Musings pardoned. Muse away. This is the stuff anyway and yes I do believe gardening is a path which could lead us to our spiritual life. No doubt about it.
As for presenting one to the other, we've both empty and dependent on a label, so duty away!
You didn't get the cold for the reason you implied, you got the cold as a result of something you did in another life and that karma is ripening as a cold. My karma ripened as liver disease. I rejoice for its ripening, one less hell realm.
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On Sun, 13 Apr 2008 02:54:31 -0500, Charlie wrote:

Since its been stable since the beginning of rec.gardens, based on my observations, this is a very angry person with a serious infection of self.
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Victoria said in her typical angriness & habit of projecting. So be careful of that crappy-ass self-hating temper of yours. The one long period when I stopped ignoring your periodic bids for a flame war with me you didn't come off all that tidy with your own pretences & fibberies throughout your nutso posting history, and changing your handle every couple years doesn't make your long history of craziness disappear. These last couple years, whether from pity or compassion, I've been kind to you even when you have your "moods" & you know it. If you don't want to reciprocate I'm always up for our previous relationship.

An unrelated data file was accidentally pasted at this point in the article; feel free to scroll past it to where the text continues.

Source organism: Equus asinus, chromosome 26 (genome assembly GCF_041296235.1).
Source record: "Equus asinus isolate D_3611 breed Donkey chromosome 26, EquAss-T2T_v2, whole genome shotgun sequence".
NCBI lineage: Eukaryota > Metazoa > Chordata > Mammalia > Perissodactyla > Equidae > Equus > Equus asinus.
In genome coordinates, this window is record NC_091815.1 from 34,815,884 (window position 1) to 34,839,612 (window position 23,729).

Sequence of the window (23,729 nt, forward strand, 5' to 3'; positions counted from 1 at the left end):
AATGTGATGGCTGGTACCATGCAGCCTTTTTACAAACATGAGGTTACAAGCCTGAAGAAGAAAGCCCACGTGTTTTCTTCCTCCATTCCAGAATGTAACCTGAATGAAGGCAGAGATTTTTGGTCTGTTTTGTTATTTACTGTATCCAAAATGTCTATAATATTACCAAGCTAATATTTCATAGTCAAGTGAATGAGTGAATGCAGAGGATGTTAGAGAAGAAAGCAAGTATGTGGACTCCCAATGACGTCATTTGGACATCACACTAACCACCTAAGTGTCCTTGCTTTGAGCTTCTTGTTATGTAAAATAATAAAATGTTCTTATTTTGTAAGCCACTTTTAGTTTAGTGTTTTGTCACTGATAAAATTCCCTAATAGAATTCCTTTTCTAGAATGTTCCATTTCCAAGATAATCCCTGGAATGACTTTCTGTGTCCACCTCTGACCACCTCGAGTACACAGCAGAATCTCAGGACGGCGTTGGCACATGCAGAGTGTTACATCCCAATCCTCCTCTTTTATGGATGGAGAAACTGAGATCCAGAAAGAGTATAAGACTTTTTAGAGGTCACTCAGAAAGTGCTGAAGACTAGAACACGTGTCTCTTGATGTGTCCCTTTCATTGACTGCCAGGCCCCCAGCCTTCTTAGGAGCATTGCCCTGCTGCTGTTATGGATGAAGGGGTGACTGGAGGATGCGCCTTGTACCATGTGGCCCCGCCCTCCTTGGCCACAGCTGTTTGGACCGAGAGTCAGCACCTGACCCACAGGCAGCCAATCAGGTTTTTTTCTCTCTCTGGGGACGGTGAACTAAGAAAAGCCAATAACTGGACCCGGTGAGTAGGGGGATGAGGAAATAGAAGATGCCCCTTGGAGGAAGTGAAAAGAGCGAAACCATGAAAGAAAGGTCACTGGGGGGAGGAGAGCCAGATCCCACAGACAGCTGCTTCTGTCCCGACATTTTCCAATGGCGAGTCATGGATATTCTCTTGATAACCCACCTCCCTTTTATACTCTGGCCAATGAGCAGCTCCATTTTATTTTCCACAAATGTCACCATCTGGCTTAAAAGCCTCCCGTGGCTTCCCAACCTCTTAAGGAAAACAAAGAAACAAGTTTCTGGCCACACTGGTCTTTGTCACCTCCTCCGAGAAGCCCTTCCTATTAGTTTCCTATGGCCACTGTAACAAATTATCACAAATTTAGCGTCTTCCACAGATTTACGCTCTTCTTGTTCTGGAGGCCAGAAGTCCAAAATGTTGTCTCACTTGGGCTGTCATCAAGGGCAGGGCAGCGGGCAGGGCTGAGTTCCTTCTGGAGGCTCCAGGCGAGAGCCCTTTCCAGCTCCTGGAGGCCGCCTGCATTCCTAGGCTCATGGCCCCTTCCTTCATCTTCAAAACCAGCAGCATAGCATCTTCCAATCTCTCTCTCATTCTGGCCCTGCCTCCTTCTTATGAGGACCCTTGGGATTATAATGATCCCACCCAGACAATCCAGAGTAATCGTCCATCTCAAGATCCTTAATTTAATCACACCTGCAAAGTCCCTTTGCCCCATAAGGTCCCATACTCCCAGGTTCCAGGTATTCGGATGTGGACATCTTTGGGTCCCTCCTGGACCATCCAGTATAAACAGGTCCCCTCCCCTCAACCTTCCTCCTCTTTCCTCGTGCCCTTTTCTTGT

-paghat the ratgirl
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On Mon, 14 Apr 2008 08:26:26 -0700, snipped-for-privacy@paghat.com (paghat) wrote:

You are good for a laugh. I'll give you that. Change is good. Stagnate in your paghat "handle" if you will. I change periodically.
You never ignored me. White knuckle, maybe. I wouldn't have anyone like you as a friend. You only have time for you.
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Aha! Always suspected it. You do it for the attention too. Only, alas, you have to imagine you're gettin' it even during long period when you're not

I offered mutual tolerance, not friendship. Although I'm not above offering friendship to a nutter, I just didn't happen to in your case. So you jump the gun refusing it.

If I had your mental & physical medical conditions I'd project that on to others too. I know you've got a tough life, it's why I take periodic pity & forgive some of your behaviors. I mean, crap, I had pain in my arm and became self-absorbed until it was gone. I can't imagine being in medical crisis pretty much ever minute of borrowed time.
-paggers
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On Mon, 14 Apr 2008 10:05:04 -0700, snipped-for-privacy@paghat.com (paghat) wrote:

Wrong again.

I never refused anything, I professed it.

You'd be crawled up in a ball if you had my situation, which you are calling medical crisis (which is only the way YOU see it dear). On the other hand, I flourish and bounce back time and time again. I am not in any sort of a tough life. I have money, a wonderful husband/best friend, a parrot I adore, a beautiful home with a fifty foot pool, hot tub and sauna, plenty of room to garden, and my health is karma. I rejoice its ripening. I don't need any of it to be happy. Security is not what I have, it]s what I can do without. You know nothing about me. Stick to what you know...all about you.
If you think you can't die before me, think again. Are you ready? My being medically limited doesn't give you a longer life. Best to be ready.